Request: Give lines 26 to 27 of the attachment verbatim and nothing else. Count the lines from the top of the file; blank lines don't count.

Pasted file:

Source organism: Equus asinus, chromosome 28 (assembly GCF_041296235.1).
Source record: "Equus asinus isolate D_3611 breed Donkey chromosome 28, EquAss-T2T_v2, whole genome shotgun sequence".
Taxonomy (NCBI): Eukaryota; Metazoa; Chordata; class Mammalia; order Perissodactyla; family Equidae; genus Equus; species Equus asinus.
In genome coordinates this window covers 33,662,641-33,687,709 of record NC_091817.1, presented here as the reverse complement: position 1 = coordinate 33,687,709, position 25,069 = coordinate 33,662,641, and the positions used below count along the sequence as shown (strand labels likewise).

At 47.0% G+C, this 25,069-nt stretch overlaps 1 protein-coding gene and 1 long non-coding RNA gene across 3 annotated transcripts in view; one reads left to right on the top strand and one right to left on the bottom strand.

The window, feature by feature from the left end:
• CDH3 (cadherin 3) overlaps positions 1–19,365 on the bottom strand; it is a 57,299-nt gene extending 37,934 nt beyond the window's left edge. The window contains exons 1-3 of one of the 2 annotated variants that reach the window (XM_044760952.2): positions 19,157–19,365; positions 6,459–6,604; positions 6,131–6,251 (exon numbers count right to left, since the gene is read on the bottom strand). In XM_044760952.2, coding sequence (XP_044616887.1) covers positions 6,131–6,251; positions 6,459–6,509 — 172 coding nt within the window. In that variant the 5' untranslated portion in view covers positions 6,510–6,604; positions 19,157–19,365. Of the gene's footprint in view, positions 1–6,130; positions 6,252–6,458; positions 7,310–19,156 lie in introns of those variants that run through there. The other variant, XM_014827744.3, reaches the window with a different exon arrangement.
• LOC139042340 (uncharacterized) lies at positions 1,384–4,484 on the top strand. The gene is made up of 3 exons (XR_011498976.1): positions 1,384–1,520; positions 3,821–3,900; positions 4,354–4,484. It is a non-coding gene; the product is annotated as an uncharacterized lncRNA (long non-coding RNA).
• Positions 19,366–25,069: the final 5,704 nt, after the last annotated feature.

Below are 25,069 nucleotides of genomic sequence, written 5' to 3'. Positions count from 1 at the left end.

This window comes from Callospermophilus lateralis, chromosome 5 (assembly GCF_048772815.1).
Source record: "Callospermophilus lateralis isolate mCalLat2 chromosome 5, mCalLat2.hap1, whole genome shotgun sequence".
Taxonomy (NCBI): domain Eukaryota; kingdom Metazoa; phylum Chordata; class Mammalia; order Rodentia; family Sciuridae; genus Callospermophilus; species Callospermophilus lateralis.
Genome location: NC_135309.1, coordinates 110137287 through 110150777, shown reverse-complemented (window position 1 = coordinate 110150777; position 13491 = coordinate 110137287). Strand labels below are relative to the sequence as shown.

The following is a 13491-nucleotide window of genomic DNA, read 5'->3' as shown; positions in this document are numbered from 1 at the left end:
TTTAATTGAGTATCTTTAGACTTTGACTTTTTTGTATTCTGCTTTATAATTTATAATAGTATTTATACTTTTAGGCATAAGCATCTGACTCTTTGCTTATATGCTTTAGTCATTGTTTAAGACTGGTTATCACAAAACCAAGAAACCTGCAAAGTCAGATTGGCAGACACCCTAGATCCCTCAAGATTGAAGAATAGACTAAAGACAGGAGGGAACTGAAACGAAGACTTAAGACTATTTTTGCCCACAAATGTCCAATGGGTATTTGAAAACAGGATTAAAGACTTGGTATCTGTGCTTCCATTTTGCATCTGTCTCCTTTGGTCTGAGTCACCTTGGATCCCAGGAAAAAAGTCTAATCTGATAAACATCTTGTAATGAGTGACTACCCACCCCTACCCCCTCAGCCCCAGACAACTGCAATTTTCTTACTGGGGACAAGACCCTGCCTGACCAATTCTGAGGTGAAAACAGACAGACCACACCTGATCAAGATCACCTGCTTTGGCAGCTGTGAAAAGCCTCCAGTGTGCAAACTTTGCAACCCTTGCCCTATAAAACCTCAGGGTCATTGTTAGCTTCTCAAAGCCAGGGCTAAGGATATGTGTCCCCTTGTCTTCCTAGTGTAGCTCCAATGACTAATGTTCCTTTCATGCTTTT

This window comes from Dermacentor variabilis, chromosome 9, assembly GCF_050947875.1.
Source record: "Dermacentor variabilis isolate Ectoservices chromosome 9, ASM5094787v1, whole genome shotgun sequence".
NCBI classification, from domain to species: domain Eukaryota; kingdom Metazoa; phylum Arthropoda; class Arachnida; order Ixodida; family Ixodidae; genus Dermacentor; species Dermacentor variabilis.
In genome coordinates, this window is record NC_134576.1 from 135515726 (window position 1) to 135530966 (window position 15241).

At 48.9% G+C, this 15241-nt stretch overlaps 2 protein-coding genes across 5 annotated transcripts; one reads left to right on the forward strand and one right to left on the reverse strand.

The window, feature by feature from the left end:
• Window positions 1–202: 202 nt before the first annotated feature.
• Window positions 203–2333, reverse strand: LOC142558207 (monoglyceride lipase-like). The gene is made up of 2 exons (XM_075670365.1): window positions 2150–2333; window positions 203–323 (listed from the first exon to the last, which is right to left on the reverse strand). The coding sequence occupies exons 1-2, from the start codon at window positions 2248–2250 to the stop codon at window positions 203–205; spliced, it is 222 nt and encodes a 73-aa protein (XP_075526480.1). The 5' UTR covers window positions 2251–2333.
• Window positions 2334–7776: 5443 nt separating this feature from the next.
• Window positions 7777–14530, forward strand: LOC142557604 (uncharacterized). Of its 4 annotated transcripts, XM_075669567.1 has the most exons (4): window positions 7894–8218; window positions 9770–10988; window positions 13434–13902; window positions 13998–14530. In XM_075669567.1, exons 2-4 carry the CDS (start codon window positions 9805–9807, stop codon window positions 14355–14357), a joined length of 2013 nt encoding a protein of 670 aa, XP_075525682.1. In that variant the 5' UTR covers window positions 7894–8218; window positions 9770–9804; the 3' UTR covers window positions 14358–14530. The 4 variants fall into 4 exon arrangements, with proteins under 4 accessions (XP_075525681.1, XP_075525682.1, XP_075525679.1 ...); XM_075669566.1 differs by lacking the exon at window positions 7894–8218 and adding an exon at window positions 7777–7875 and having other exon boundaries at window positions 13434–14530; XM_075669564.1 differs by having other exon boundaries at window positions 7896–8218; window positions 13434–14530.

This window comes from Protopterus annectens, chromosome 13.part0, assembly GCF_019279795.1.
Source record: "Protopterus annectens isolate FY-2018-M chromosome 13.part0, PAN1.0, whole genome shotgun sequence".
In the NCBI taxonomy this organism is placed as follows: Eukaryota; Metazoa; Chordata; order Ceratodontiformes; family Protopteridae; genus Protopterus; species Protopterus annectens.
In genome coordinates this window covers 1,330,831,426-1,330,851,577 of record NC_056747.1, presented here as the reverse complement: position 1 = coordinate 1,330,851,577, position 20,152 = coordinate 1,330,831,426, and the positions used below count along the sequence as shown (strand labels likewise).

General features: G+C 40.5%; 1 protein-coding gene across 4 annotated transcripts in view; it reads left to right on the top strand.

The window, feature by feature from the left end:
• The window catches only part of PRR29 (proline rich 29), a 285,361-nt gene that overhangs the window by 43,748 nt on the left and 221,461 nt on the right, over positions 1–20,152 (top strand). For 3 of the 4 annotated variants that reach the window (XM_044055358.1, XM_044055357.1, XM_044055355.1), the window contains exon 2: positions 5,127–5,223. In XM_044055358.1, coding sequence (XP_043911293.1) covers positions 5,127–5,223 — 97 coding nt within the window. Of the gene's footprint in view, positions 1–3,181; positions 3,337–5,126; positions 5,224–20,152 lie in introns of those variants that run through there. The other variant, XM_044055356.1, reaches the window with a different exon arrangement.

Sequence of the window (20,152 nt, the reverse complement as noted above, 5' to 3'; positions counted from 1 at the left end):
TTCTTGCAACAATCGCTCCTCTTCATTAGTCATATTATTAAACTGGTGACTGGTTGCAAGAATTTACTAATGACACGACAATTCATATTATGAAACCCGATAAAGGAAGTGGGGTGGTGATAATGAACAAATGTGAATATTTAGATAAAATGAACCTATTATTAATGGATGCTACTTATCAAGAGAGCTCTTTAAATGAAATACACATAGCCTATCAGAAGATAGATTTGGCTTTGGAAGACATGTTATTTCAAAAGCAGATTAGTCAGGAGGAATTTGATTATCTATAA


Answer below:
• Window positions 7777–14530, forward strand: LOC142557604 (uncharacterized). Of its 4 annotated transcripts, XM_075669567.1 has the most exons (4): window positions 7894–8218; window positions 9770–10988; window positions 13434–13902; window positions 13998–14530. In XM_075669567.1, exons 2-4 carry the CDS (start codon window positions 9805–9807, stop codon window positions 14355–14357), a joined length of 2013 nt encoding a protein of 670 aa, XP_075525682.1. In that variant the 5' UTR covers window positions 7894–8218; window positions 9770–9804; the 3' UTR covers window positions 14358–14530. The 4 variants fall into 4 exon arrangements, with proteins under 4 accessions (XP_075525681.1, XP_075525682.1, XP_075525679.1 ...); XM_075669566.1 differs by lacking the exon at window positions 7894–8218 and adding an exon at window positions 7777–7875 and having other exon boundaries at window positions 13434–14530; XM_075669564.1 differs by having other exon boundaries at window positions 7896–8218; window positions 13434–14530.

This window comes from Protopterus annectens, chromosome 13.part0, assembly GCF_019279795.1.